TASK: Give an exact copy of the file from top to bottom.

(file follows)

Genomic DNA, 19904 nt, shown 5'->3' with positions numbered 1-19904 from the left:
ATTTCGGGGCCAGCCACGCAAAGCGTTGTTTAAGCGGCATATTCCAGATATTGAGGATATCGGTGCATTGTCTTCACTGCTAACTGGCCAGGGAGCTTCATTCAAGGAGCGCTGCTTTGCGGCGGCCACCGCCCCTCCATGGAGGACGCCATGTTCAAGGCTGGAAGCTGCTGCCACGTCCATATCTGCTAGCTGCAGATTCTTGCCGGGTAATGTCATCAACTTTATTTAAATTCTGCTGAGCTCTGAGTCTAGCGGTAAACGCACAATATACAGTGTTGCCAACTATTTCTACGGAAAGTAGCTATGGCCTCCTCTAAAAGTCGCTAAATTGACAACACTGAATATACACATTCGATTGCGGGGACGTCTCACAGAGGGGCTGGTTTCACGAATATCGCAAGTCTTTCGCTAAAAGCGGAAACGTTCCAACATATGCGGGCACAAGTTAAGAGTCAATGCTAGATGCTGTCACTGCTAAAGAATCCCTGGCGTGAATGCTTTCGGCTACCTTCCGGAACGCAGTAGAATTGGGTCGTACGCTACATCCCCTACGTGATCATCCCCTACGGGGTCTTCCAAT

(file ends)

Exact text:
Genomic DNA, 19904 nt, shown 5'->3' with positions numbered 1-19904 from the left:
ATTTCGGGGCCAGCCACGCAAAGCGTTGTTTAAGCGGCATATTCCAGATATTGAGGATATCGGTGCATTGTCTTCACTGCTAACTGGCCAGGGAGCTTCATTCAAGGAGCGCTGCTTTGCGGCGGCCACCGCCCCTCCATGGAGGACGCCATGTTCAAGGCTGGAAGCTGCTGCCACGTCCATATCTGCTAGCTGCAGATTCTTGCCGGGTAATGTCATCAACTTTATTTAAATTCTGCTGAGCTCTGAGTCTAGCGGTAAACGCACAATATACAGTGTTGCCAACTATTTCTACGGAAAGTAGCTATGGCCTCCTCTAAAAGTCGCTAAATTGACAACACTGAATATACACATTCGATTGCGGGGACGTCTCACAGAGGGGCTGGTTTCACGAATATCGCAAGTCTTTCGCTAAAAGCGGAAACGTTCCAACATATGCGGGCACAAGTTAAGAGTCAATGCTAGATGCTGTCACTGCTAAAGAATCCCTGGCGTGAATGCTTTCGGCTACCTTCCGGAACGCAGTAGAATTGGGTCGTACGCTACATCCCCTACGTGATCATCCCCTACGGGGTCTTCCAAT